She went on to earn a degree in Environmental Science and upon returning to Hawaiʻi she realized it was her kuleana, “unshakable responsibility” to Mālama ʻ āina. Superficially, that means to take care of the land in a sustainable way. But its real meaning goes much deeper. It is not something you choose but something you feel you must do and it is rooted within the naʻau, or instinctual self/being.
In Puakea’s case, her kuleana is to protect and care for Hawaiʻi’s land and culture. No small job. She says, “I feel I am a part of something bigger when I contribute to the conservation not only of our ʻāina (land or place) but also the ways of our lāhui (nation).” She sees herself working in communities preserving traditional ways by learning, preserving and sharing precious knowledge and experience that may have fallen by the wayside.
After college Puakea worked on forest restoration in Hawaiʻi for the Waiʻanae Mountains Watershed Partnership where she learned to monitor and maintain flora in native forests. Participation in Kupu Hawaiʻi’s Summer Youth Conservation Corps allowed her to work for a week each with eight different conservation organizations and she fell in love with “boots on the ground” work.
Puakea’s greatest family influence was her Tutu (grandmother) who had actively been involved in the protection of the northwestern Hawaiian Islands and the passage of the Presidential Proclamation 8031 that created the Papaha̅naumakua̅kea Marine National Monument on July 15, 2006.
She grew up around photos and talk of the islands and her Tutu’s excitement about the subject was contagious. It seemed almost destined that Puakea would land work on Pihemanu. She was just about to accept a paying job where she was already a Kupu intern at the Maui Nui Seabird Recovery Project, when another Kupu Internship in the Conservation Leadership Program on Pihemanu as cropped up. Puakea jumped at the opportunity just as fast as Virginie had.
Which brings us back to the convergence of two paths to Pihemanu and the meeting of two Kupu leaders whose food on Midway Atoll is funded by FOMA.
Virginie in-putting field data Planting native grasses Puakea and the volunteers in nursery
Virginie as habitat restoration specialist, is helping return the island to a functional ecosystem that is more conducive to the success and survival of native plant and animal populations. She instructs and guides volunteers that help her with the work. She enjoys working with plants and is involved in the removal of invasive species and propagation and care of native plants. Associated research, such as the pollinator survey, is also a part of her internship.
Puakea is the biological field crew leader but also has the task of nurturing a cultural and environmental program in its infancy. She heads the cultural aspects of the restoration program and also directs, along with Virginie, the daily activities of the volunteers. Both women are deeply involved with designing and implementing the field work. For Puakea, who is of Hawaiian descent, the work has a sense of family and place. She says, “It is like coming to an ancestor’s home to connect on that level as well as to get skills and experience.”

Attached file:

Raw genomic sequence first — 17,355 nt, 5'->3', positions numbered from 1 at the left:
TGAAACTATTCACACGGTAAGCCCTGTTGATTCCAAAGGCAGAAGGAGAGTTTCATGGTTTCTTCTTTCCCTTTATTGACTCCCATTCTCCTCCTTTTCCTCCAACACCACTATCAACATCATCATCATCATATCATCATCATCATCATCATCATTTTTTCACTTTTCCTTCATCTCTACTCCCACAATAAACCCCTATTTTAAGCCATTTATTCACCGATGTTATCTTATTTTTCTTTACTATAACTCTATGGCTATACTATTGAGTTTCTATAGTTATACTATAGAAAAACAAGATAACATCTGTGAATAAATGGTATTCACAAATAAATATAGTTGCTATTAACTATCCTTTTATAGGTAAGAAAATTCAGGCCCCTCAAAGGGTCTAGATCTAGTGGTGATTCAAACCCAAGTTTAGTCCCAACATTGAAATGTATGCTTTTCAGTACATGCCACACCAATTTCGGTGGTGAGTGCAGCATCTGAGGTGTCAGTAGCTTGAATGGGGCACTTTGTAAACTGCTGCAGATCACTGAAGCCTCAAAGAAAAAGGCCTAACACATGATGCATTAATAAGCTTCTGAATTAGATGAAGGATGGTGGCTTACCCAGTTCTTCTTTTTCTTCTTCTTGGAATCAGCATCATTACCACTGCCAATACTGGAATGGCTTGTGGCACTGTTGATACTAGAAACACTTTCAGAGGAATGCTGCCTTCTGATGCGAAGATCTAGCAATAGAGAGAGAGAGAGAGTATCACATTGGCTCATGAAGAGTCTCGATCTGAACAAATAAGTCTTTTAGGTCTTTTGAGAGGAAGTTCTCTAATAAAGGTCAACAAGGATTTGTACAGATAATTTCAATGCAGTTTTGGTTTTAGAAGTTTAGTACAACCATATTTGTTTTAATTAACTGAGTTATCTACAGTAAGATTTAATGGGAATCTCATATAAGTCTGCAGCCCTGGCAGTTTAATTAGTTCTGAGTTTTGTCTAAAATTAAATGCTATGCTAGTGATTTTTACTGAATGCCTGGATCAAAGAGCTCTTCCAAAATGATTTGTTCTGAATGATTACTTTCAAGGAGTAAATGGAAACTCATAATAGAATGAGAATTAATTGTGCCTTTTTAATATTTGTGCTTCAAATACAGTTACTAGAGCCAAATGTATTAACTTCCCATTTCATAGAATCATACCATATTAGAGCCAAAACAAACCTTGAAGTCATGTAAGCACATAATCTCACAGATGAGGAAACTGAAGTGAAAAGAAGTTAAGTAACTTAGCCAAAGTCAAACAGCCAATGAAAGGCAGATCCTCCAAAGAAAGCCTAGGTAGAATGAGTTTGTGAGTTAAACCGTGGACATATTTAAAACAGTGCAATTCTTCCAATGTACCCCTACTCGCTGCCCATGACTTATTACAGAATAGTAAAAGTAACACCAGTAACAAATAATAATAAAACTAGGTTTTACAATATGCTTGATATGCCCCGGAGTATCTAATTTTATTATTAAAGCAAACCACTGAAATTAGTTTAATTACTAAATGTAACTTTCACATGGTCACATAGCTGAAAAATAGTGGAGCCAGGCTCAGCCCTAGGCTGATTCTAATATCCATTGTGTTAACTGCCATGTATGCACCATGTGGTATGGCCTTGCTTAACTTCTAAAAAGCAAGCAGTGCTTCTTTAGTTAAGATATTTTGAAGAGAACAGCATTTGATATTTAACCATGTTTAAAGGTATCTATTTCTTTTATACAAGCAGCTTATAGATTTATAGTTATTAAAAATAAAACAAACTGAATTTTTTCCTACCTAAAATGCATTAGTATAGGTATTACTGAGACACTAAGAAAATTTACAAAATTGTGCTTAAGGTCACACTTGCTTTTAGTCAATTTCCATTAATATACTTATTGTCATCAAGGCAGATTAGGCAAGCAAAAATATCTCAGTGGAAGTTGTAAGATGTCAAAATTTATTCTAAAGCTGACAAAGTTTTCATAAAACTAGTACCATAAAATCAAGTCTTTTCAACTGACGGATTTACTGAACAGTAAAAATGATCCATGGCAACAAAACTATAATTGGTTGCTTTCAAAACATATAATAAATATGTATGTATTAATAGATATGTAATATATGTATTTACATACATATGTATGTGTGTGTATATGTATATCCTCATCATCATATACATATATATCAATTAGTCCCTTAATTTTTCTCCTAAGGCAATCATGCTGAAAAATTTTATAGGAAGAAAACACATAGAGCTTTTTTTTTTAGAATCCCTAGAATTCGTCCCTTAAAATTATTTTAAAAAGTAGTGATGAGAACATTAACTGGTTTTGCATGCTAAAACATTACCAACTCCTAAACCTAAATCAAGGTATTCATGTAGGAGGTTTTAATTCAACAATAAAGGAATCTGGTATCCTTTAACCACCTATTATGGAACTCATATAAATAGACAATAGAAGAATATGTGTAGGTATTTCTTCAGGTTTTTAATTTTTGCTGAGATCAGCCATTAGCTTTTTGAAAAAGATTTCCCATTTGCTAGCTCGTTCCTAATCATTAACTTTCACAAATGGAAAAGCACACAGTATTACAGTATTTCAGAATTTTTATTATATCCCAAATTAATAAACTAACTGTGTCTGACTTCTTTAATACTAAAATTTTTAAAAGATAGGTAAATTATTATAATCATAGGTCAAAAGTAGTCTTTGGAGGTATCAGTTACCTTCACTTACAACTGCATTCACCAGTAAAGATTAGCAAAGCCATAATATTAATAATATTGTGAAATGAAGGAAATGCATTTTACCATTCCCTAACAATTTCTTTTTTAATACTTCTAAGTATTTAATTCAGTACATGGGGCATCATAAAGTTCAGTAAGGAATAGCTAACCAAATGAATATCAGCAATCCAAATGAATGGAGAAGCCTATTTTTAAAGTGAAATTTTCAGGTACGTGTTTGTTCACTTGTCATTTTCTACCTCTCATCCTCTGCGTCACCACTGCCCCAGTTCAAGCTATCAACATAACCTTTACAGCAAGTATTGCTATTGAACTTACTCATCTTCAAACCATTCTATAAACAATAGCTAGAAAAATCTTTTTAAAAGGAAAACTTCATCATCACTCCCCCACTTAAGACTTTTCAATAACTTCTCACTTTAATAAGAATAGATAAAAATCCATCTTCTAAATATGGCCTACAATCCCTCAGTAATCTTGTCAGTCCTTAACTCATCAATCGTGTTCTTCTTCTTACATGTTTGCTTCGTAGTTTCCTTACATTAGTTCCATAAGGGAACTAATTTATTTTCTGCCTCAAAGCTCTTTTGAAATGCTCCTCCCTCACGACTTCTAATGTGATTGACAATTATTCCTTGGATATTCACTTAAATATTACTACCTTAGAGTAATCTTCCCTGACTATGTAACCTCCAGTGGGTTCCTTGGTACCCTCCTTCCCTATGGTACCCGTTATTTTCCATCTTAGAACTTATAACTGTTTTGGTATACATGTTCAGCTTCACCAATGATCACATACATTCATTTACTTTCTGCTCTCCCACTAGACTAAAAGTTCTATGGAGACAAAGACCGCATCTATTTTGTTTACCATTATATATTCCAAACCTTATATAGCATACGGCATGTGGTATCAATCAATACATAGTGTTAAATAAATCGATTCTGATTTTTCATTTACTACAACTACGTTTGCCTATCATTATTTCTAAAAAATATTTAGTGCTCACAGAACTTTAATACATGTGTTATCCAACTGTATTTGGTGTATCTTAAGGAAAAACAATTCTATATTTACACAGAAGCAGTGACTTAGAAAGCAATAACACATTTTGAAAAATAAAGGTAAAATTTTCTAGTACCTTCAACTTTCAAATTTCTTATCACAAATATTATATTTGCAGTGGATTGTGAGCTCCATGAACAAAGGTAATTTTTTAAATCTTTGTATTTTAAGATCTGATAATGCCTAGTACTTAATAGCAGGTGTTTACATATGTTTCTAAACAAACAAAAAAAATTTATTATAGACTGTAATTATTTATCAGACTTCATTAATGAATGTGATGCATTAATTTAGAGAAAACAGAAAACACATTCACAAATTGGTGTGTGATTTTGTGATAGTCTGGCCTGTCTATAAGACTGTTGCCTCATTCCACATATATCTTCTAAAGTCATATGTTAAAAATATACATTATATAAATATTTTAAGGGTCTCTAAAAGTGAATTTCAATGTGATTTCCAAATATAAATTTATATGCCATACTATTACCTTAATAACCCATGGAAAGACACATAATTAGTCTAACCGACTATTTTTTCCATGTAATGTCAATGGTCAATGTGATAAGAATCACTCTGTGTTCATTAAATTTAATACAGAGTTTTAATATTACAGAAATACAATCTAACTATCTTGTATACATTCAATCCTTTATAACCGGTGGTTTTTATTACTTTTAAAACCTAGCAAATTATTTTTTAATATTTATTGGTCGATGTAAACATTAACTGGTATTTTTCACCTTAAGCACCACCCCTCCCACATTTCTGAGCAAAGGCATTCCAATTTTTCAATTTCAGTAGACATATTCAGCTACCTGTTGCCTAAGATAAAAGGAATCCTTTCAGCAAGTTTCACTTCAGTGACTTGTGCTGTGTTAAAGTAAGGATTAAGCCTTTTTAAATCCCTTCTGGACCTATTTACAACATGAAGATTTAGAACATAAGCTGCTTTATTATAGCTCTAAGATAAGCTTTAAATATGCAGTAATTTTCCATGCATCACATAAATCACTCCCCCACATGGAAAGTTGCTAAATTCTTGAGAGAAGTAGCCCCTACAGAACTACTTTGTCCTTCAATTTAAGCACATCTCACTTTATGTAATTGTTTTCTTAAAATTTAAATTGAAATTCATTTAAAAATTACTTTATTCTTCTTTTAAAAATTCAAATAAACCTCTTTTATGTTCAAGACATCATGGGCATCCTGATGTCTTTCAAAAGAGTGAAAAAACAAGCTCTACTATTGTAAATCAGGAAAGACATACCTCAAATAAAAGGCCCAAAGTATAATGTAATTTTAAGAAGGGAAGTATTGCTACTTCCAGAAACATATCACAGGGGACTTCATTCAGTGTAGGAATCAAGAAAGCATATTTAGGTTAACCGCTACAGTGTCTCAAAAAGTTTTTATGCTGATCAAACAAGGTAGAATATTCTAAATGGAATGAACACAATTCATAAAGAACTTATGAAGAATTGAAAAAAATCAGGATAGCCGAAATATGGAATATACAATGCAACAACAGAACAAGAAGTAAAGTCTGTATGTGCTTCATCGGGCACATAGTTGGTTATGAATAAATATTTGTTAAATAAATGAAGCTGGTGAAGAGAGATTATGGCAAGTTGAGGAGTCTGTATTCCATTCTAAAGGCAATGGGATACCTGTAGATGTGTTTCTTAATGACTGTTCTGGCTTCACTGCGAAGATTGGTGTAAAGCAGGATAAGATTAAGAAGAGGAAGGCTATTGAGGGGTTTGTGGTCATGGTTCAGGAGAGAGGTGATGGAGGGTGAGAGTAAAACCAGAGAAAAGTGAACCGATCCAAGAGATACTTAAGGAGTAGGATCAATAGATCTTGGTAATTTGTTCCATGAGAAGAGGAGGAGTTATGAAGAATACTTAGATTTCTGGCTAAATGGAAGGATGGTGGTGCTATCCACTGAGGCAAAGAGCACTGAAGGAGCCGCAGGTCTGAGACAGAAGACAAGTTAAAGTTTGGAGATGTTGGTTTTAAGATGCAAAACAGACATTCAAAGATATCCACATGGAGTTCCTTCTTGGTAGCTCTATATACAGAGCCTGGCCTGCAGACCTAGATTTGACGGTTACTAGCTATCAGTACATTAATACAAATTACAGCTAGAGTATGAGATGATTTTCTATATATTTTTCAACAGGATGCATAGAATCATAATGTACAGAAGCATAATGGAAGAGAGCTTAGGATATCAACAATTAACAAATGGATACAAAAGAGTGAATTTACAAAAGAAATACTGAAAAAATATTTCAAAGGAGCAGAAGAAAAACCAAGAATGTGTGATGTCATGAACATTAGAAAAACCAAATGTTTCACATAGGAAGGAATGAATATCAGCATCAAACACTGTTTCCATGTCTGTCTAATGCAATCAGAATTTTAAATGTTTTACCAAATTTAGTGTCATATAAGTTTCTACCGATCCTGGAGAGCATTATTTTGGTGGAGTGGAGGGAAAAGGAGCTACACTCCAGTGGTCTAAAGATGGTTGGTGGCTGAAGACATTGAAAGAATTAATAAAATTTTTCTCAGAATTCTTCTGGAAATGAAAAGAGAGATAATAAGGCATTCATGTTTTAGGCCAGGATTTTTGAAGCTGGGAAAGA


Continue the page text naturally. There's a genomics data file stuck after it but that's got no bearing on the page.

Once a month, Virginie, Puakea, the volunteers and whomever else wants to join, congregate in a room, on the beach or at some other appropriate location for Huliʻia. The purpose of the project, shared by the non-profit organization Nā Maka o Papahānaumakuākea, is to learn enough about a place to properly manage it. Observations are recorded and eventually used in a place-based calendar complete with ʻolelo noʻeau or Hawaiian proverbs.
The meeting is a special time to acknowledge the environment, the changes it may be going through, the creatures of the island and the turquoise and royal blue water around it, the winds that blow over it and the clouds that dot the skies over the vibrant reef boundaries of the atoll. It is also a time for self-reflection.
For Puakea and Virginie, it is a time to relax, get grounded and rest in the knowledge that they are doing everything they possibly can to help save a little piece of paradise and the creatures that call it home, until their two paths, once again, diverge and continue on.
* Kupu, which means “to sprout” or “to grow” in Hawaiian, has a two-fold mission: to preserve the land while empowering youth https://www.kupuhawaii.org/
**On Midway Atoll the Kupu Conservation Leadership Development Program is a cooperative project supported by:
- The Friends of Midway Atoll (FOMA) which pays for the interns’ food, http://friendsofmidway.org/
- US Fish and Wildlife Service that provides the interns’ rooms https://www.fws.gov
- Kupu which provides a stipend for each intern. https://www.kupuhawaii.org/
***Check out Kure Atoll’s Conservancy’s Facebook Post that highlights Virginie’s her personal and extraordinary journey on Midway Atoll National Wildlife Refuge/Battle of Midway National Memorial at: https://www.facebook.com/search/top/?q=kure%20atoll%20conservancy&epa=SEARCH_BOX